PARIS (Reuters) - Societe Generale (SOGN.PA) boss Frederic Oudea is having to work harder to keep his promise of a new dawn after the bank’s devastating trading scandal in 2008.
The company veteran -- still only 48 years old -- has seen the value of France’s number-two bank slump by almost 50 percent since the end of June. Market concerns whether SocGen had sufficient access to dollar funding are compounding existing fears the bank had adequately buried the Jerome Kerviel legacy.
“This is what happens when you have an event as ridiculous as Kerviel,” said a London-based bank analyst. “A lot of fund managers would first sell SocGen before (French rival) BNP Paribas BNP.PA or others, because of management.”
Kerviel’s rogue bets, that cost the bank a stunning 4.9 billion euros ($6.90 billion), continue to undermine Oudea’s assurances SocGen is now heading toward a risk-free future of smooth results and strong capital.
Liquidity concerns have pummeled bank shares in Europe across the board -- the STOXX 600 Europe banks index .SX7P is down 27 percent since the end of June -- but SocGen was hit hardest among French peers.
Its real problem is a business model too skewed toward investment banking, an international retail franchise that is not yet bearing fruit and lingering worries over capital, investors say.
“The problem with Societe Generale is that it lacks a firm pedestal,” said Yohan Salleron, a fund manager at Mandarine Gestion with 1.1 billion euros under management, who closed out his position in SocGen in July.
“It doesn’t have a retail banking network like BNP Paribas, which means its results are a little volatile.”
SocGen has already cut its investment banking balance sheet by 16 percent since 2007, but is still singled out as too risky.
SocGen was the weakest of the major French banks in Europe’s stress test of its lenders last month. Investors have speculated that it might have to raise about 3 billion euros to reach new capital standards if the euro zone crisis worsens.
It also has a lower ratio of liquid assets to short-term funding than other banks that disclose the numbers, data compiled by research firm CreditSights show.
And although the bank has repeatedly denied speculation it is facing a funding challenge, some investors say the mud is sticking because of past blow-ups.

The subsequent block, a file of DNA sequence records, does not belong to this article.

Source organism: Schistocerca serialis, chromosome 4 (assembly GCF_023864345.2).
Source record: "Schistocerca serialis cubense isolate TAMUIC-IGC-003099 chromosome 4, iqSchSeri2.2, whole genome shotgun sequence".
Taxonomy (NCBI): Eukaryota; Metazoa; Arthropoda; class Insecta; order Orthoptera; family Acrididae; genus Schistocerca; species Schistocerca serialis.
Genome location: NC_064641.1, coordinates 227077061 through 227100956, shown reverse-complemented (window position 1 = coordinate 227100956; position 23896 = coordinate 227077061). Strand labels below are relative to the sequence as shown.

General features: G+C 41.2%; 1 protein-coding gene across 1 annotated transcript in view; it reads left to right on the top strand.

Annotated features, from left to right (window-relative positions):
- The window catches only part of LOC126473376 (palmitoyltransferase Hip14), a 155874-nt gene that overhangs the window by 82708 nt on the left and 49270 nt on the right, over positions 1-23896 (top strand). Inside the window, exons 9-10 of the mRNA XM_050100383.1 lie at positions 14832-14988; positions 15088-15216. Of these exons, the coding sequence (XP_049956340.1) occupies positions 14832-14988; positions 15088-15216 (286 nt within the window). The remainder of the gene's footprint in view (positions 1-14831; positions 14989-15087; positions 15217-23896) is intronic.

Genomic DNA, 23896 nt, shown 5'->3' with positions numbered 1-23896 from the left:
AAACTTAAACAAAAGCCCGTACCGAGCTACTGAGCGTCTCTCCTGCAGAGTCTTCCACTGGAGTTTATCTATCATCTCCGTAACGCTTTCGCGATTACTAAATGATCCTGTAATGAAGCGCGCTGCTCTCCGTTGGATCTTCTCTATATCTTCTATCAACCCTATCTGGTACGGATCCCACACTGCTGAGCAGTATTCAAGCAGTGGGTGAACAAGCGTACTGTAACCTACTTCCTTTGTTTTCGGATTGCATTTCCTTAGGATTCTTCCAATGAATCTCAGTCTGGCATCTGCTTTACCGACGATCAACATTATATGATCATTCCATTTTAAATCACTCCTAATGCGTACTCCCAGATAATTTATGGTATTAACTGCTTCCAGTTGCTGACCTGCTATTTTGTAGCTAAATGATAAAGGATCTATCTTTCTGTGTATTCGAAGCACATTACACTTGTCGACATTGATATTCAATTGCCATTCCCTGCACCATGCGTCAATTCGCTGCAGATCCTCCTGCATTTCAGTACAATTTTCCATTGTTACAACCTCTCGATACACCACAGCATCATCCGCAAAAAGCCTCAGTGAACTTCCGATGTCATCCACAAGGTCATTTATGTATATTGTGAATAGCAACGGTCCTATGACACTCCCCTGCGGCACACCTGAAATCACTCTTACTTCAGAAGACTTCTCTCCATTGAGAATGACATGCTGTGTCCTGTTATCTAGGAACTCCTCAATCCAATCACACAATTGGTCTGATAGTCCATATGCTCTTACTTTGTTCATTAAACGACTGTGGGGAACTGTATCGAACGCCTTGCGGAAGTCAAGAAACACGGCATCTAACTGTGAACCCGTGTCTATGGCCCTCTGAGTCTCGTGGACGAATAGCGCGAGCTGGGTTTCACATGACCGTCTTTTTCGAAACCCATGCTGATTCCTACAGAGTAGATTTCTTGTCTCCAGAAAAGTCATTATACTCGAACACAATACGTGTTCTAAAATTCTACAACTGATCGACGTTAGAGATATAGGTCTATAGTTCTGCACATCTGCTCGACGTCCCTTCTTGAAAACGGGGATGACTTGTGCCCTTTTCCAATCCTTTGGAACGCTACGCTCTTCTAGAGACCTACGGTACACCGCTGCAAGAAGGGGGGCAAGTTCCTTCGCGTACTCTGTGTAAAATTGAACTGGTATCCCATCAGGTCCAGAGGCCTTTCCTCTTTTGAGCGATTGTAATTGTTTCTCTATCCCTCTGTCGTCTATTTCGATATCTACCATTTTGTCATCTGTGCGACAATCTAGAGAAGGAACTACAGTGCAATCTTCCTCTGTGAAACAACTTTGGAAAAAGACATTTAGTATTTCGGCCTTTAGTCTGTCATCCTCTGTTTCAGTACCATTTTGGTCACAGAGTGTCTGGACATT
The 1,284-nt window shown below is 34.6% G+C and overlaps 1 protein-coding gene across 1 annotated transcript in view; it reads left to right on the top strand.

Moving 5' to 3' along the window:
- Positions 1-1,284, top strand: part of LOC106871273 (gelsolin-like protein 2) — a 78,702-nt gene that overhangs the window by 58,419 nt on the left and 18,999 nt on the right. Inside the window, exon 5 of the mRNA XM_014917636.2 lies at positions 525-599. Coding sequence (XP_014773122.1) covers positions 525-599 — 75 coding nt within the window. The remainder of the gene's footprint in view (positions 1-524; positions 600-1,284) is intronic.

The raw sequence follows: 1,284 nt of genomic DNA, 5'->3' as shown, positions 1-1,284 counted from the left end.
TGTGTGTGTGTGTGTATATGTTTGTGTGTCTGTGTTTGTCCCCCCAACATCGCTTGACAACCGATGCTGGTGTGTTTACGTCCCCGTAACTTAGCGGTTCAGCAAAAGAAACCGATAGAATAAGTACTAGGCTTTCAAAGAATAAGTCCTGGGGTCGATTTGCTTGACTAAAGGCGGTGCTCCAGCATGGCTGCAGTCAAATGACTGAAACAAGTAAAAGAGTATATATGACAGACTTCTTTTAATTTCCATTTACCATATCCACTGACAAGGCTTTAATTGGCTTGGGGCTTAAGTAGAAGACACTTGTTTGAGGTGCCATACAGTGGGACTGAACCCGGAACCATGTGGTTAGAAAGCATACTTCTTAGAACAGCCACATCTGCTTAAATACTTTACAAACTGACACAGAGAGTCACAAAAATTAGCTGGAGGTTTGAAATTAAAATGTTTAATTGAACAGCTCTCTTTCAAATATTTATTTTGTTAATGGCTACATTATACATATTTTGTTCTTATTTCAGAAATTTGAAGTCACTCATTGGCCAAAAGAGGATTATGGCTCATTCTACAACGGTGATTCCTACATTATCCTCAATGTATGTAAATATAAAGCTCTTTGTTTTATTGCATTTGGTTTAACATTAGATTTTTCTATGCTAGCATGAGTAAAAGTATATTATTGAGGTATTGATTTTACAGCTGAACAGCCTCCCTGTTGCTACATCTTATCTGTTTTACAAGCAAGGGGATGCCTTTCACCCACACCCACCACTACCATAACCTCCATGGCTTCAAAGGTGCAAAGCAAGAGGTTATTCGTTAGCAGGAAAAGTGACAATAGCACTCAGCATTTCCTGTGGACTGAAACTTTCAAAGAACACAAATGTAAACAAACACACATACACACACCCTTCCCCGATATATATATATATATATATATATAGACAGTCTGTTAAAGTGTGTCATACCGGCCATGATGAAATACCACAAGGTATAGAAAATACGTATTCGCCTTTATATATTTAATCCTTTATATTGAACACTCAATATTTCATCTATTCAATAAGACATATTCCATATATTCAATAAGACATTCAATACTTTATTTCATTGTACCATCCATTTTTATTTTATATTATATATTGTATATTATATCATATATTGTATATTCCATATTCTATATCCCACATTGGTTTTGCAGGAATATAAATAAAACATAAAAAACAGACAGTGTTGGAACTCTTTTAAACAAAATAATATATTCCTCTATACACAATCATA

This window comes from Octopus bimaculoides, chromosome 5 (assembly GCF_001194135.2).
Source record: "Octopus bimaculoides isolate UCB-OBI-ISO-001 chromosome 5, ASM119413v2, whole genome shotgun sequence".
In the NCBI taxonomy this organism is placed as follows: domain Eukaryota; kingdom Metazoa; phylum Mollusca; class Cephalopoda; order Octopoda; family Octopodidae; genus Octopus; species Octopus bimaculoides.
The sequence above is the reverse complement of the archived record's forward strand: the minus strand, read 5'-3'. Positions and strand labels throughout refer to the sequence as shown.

Societe Generale declined to comment.
Some analysts argue Oudea has little if any control over market sentiment at this point, saying investors are more attuned to European Union policymakers and the sovereign debt crisis than corporate strategy.
“There’s nothing obvious they can do now. They just have to ride it out and hope the European authorities do the right thing,” said a London-based analyst.
Small wonder than that Oudea in a weekend interview said that nervousness over bank stocks could last at least until the beginning of November, and that the market was waiting for political decisions that are “overdue.”
But others say that the bank is paying the price of failing to deliver on its own business model, from growing retail banking in Central and Eastern Europe to delivering on its competitive edge in products like equity derivatives.
“I disagree that management is blameless,” said one London-based analyst. “I think you have a very good business that should be outperforming, and isn‘t, because of management.”
In a less torrid market Oudea could consider a rights issue or a ramp-up in asset sales to shore up the bank’s capital base, which some analysts say is its Achilles’ heel.
But its battered shares -- now trading at a price-to-book ratio of 0.35, lower than some Nigerian banks -- make such a move unlikely. The bank’s market cap has swooned to around 16 billion euros from 110 billion in April 2007.
Instead, some suggest, Oudea might get a better grip on the situation by a capital injection from an outside investor, provided he would not lose control of the bank or dilute shareholders too aggressively.
“When you look at SocGen’s footprint across Europe, if you are a bank in a country like China, for instance, it might look extremely attractive,” said Frederic Rozier, a Paris-based fund manager at Meeschaert.
Some strong-willed investors argue the shares are now worth buying. “The valuations in the sector do not reflect the fundamentals,” said Marine Michele, fund manager at Montsegur Finance, whose fund has recently added SocGen shares.
Reporting by Lionel Laurent; Editing by Douwe Miedema, Christian Plumb and Mike Nesbit